First of all, it’s been a couple of years since I’ve been to this venue, and they’ve completely improved the gates leading from inside the fair. What once felt like a back alley was open and inviting, which is nice. The amphitheater has it’s own set of unique problems though, some of which are that it’s attached to a fairground, not permitted to run year-round, and there’s some nasty rules about noise, curfews and horrific fines if a band should happen to go past their time-limit.  Even so, I love it when bands play here…especially when those bands are named Spandau Ballet, Tears for Fears, or Duran Duran.

I recently saw Spandau (by recently I mean earlier this year and you can find my review here), for a show at the Wiltern Theatre in LA and it was fantastic, far exceeding any expectations I may have had. I was a fan who had never seen them live, and I still can’t quite believe my luck at having them play twice in a single year. From what I could gather between the LA show and last night – they have an amazing, fun-loving, and supportive fan base, and it’s a shame it had gone thirty years (according to Tony Hadley, whom I’m assuming knows these things) since their last show in the OC, otherwise known as my backyard.  So, I was curious to see how their shows might differ, especially after long months of touring. Would fatigue get the best of them? Would their music feel a bit tired, or polished?

Once again, Spandau blew me away. In retrospect, the show in LA felt almost a bit stiff compared to the warm, friendly and loving nature of the show last night. While the band certainly interacted in LA, it couldn’t even compare to having Tony Hadley and Gary Kemp decide to literally go play Empty Spaces in the audience….only to follow that up with a brief sing-a-long a cappella version of Gold before going back up to the main stage. We were treated to Steve Norman getting right down to nearly eye-level as he played sax with those in the front rows, quite possibly giving Krista Blade (Richard Blade’s – the KROQ radio DJ and 80’s music guru wife) the show of her life.  Martin and Gary Kemp traded sides of the stage several times throughout the show as well. But it wasn’t just those moments that made the show feel special or intimate. Tony Hadley commented not just once, but several times as to how great the audience was; and I have to say – in all of my years of attending shows, I have NEVER heard an audience sing in quite the same way as we did last night. We sang along to Gold and of course True…and no matter where Tony would hand off the singing of a line to the crowd, it was picked up and beautifully finished with enthusiasm. I think in a lot of ways, True is sort of Spandau’s Hungry Like the Wolf, and rather than the song being tired or boring, which let’s face it – by this time is absolutely a possibility; the band has worked to give it new life and make it something that the fans can sing together with the band as sort of a sentimental moment. It worked beautifully.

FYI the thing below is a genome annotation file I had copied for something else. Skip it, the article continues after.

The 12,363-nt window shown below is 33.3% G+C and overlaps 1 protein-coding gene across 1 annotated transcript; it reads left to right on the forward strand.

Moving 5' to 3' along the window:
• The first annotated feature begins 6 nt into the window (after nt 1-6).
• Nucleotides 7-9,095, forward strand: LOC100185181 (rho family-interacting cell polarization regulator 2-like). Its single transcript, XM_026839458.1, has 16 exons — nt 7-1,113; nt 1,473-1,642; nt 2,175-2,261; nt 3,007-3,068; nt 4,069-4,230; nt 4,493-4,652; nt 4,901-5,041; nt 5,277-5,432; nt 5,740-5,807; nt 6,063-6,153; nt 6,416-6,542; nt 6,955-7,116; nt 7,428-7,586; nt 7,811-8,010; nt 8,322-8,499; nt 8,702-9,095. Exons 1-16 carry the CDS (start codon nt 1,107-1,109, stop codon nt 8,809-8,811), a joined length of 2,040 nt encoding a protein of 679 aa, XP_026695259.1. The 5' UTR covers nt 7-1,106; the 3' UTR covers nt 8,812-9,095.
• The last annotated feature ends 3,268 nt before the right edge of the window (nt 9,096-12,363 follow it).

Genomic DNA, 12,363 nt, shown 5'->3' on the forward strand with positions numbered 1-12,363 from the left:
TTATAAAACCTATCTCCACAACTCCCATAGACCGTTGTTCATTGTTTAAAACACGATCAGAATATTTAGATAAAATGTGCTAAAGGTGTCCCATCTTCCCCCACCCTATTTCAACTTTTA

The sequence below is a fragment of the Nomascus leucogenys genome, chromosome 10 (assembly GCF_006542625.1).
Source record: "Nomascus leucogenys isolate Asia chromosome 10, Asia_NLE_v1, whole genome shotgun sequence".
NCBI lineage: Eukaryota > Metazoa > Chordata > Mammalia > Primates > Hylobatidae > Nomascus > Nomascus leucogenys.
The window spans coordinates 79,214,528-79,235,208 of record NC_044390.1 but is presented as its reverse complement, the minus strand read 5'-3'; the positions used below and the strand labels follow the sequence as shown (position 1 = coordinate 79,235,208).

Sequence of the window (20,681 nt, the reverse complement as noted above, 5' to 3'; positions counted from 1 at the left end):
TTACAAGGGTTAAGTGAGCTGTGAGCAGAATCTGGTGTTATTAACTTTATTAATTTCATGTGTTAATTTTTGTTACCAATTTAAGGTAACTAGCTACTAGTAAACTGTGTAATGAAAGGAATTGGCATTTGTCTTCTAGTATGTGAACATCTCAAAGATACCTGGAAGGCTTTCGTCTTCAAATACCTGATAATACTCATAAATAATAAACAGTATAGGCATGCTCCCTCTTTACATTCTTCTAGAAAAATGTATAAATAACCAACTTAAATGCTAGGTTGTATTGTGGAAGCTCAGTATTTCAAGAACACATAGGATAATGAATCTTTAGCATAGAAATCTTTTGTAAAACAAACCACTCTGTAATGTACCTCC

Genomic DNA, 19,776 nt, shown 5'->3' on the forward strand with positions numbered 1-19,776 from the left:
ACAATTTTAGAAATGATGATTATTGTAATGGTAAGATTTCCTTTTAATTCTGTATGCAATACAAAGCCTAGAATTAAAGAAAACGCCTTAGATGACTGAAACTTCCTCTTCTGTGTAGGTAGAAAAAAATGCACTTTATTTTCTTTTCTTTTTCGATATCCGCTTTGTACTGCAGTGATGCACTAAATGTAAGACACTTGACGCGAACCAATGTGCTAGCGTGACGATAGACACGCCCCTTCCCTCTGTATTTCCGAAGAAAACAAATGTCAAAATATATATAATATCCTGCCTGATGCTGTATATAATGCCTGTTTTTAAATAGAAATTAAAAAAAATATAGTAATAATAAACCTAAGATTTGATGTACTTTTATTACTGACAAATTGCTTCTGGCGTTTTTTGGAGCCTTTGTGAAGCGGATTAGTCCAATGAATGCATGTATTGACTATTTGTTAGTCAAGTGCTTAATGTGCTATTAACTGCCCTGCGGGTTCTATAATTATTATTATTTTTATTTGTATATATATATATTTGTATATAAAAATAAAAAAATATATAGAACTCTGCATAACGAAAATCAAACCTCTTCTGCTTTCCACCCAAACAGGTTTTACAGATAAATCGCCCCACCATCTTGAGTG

The crowd was willing, open, warm…and even had a few self-named superfans present. One such person was in the front row. I noticed him throughout the show because he knew every word to every song, which made me smile. He danced and sang right along with the band, and reminded me of the time someone announced to Amanda and I that they’d never seen more enthusiastic fans at a show. (I don’t really want to know what we must have looked like that night….) In any case, the band went offstage from their main set at precisely 10:01 by my watch, and came back out to do “Through the Barricades”, which has got to be the most romantic song ever written (and I adore Steve Norman’s sax on this one). It was about this time that I glanced down to the front row and noticed that the guy I’d seen earlier was wearing some sort of, well…hat and feather get-up. It was canary yellow…which I’m assuming he wore because he was insistently hoping that the band finished with “Gold”.  They did…but not before Tony Hadley had to turn away from said superfan because he was laughing and couldn’t sing. I have to give the guy credit, he wore that little number (and I’m sorry I don’t have pictures – I was too busy enjoying the song!!) for the entire song, and then the band literally pulled him onstage during their goodbyes as Steve Norman carried him…yes CARRIED him in his arms.

  1. Spandau Ballet loves their fans. A LOT…and they’re definitely not too cool to show it.

  2. Steve Norman can carry a full-sized man. So my hope of someday having him show up and carry me away is still on!!!  😉

  3. I don’t suppose my showing up in a wolf-suit to a Duran Duran concert is really going to help anything…so no one need worry.

  4. I wish I’d bought tickets to see them in San Diego tonight.

  5. It’s not REALLY cheating on Duran Duran. It’s training for the next tour…I swear!!

One last thing: prior to the show, Richard Blade did a DJ set with his buddy (and Duran Duran fan), Steven Wayne.  Steven actually played the songs, and Richard always likes to do the trivia and contests.  The coolest part of his set before the show was when he dramatically said a line from When In Rome’s song “The Promise” (the point was to guess what song the line was from), and Clive Farrington, the lead singer of When in Rome, was planted in the audience with a microphone. He came down on the stage and actually SANG the song. Gotta tell ya, When in Rome was another favorite band of mine from way back when, and I nearly fell out of my chair when literally he rose up from his chair to go sing RIGHT DOWN THE AISLE from me.  He still sings with stunning beauty, and I can cross one more thing off of my lengthy bucket list.  I felt bad for him because people continually stopped him throughout the show for pictures, but I didn’t need any….the memory of having him sing is going to stick with me for a long, long time. Loved it.